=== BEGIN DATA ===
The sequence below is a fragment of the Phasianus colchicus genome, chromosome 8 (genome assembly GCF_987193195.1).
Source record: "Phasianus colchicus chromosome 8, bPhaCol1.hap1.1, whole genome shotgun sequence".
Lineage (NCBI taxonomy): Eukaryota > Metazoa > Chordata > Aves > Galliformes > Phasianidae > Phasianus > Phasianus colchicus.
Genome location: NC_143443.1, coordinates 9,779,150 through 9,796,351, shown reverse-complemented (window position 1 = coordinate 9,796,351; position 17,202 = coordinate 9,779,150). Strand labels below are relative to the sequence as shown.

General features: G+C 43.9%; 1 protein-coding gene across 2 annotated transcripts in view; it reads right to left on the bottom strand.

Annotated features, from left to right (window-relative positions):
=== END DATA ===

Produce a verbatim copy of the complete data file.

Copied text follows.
The sequence below is a fragment of the Phasianus colchicus genome, chromosome 8 (genome assembly GCF_987193195.1).
Source record: "Phasianus colchicus chromosome 8, bPhaCol1.hap1.1, whole genome shotgun sequence".
Lineage (NCBI taxonomy): Eukaryota > Metazoa > Chordata > Aves > Galliformes > Phasianidae > Phasianus > Phasianus colchicus.
Genome location: NC_143443.1, coordinates 9,779,150 through 9,796,351, shown reverse-complemented (window position 1 = coordinate 9,796,351; position 17,202 = coordinate 9,779,150). Strand labels below are relative to the sequence as shown.

General features: G+C 43.9%; 1 protein-coding gene across 2 annotated transcripts in view; it reads right to left on the bottom strand.

Annotated features, from left to right (window-relative positions):